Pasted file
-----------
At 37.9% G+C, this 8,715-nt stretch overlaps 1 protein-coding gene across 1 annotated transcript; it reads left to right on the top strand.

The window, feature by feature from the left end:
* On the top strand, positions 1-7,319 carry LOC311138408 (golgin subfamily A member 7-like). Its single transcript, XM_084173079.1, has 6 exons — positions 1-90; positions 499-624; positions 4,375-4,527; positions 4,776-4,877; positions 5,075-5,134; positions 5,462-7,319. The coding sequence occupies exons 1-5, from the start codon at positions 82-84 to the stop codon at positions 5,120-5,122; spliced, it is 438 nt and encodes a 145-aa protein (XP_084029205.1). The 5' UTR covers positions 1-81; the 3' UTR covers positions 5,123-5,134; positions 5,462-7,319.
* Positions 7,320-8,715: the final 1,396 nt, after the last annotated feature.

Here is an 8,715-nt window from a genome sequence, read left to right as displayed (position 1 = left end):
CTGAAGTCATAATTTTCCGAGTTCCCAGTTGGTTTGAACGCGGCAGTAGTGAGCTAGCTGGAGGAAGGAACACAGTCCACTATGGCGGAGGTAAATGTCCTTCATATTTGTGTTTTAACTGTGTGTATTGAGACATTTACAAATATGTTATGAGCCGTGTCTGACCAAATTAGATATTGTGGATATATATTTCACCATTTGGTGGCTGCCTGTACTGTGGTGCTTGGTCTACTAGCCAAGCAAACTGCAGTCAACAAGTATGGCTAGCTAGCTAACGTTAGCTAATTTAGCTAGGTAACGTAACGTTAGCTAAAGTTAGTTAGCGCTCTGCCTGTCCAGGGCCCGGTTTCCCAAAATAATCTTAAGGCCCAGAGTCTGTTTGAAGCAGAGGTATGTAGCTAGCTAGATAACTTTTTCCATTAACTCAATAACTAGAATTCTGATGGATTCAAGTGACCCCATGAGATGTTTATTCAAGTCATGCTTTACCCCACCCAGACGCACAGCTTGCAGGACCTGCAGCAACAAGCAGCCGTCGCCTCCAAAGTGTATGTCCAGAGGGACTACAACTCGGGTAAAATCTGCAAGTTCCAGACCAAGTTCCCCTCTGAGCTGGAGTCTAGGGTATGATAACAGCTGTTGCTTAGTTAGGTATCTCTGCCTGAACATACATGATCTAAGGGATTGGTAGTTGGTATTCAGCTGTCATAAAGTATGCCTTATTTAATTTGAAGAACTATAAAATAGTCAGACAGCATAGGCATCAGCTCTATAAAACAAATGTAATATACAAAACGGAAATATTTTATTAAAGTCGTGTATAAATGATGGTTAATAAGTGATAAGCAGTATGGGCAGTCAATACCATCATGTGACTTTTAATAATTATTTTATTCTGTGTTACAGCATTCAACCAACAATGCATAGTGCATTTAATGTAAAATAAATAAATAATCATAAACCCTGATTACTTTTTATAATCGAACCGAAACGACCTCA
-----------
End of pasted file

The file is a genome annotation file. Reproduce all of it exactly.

At 37.9% G+C, this 8,715-nt stretch overlaps 1 protein-coding gene across 1 annotated transcript; it reads left to right on the top strand.

The window, feature by feature from the left end:
* On the top strand, positions 1-7,319 carry LOC311138408 (golgin subfamily A member 7-like). Its single transcript, XM_084173079.1, has 6 exons — positions 1-90; positions 499-624; positions 4,375-4,527; positions 4,776-4,877; positions 5,075-5,134; positions 5,462-7,319. The coding sequence occupies exons 1-5, from the start codon at positions 82-84 to the stop codon at positions 5,120-5,122; spliced, it is 438 nt and encodes a 145-aa protein (XP_084029205.1). The 5' UTR covers positions 1-81; the 3' UTR covers positions 5,123-5,134; positions 5,462-7,319.
* Positions 7,320-8,715: the final 1,396 nt, after the last annotated feature.

Here is an 8,715-nt window from a genome sequence, read left to right as displayed (position 1 = left end):
CTGAAGTCATAATTTTCCGAGTTCCCAGTTGGTTTGAACGCGGCAGTAGTGAGCTAGCTGGAGGAAGGAACACAGTCCACTATGGCGGAGGTAAATGTCCTTCATATTTGTGTTTTAACTGTGTGTATTGAGACATTTACAAATATGTTATGAGCCGTGTCTGACCAAATTAGATATTGTGGATATATATTTCACCATTTGGTGGCTGCCTGTACTGTGGTGCTTGGTCTACTAGCCAAGCAAACTGCAGTCAACAAGTATGGCTAGCTAGCTAACGTTAGCTAATTTAGCTAGGTAACGTAACGTTAGCTAAAGTTAGTTAGCGCTCTGCCTGTCCAGGGCCCGGTTTCCCAAAATAATCTTAAGGCCCAGAGTCTGTTTGAAGCAGAGGTATGTAGCTAGCTAGATAACTTTTTCCATTAACTCAATAACTAGAATTCTGATGGATTCAAGTGACCCCATGAGATGTTTATTCAAGTCATGCTTTACCCCACCCAGACGCACAGCTTGCAGGACCTGCAGCAACAAGCAGCCGTCGCCTCCAAAGTGTATGTCCAGAGGGACTACAACTCGGGTAAAATCTGCAAGTTCCAGACCAAGTTCCCCTCTGAGCTGGAGTCTAGGGTATGATAACAGCTGTTGCTTAGTTAGGTATCTCTGCCTGAACATACATGATCTAAGGGATTGGTAGTTGGTATTCAGCTGTCATAAAGTATGCCTTATTTAATTTGAAGAACTATAAAATAGTCAGACAGCATAGGCATCAGCTCTATAAAACAAATGTAATATACAAAACGGAAATATTTTATTAAAGTCGTGTATAAATGATGGTTAATAAGTGATAAGCAGTATGGGCAGTCAATACCATCATGTGACTTTTAATAATTATTTTATTCTGTGTTACAGCATTCAACCAACAATGCATAGTGCATTTAATGTAAAATAAATAAATAATCATAAACCCTGATTACTTTTTATAATCGAACCGAAACGACCTCA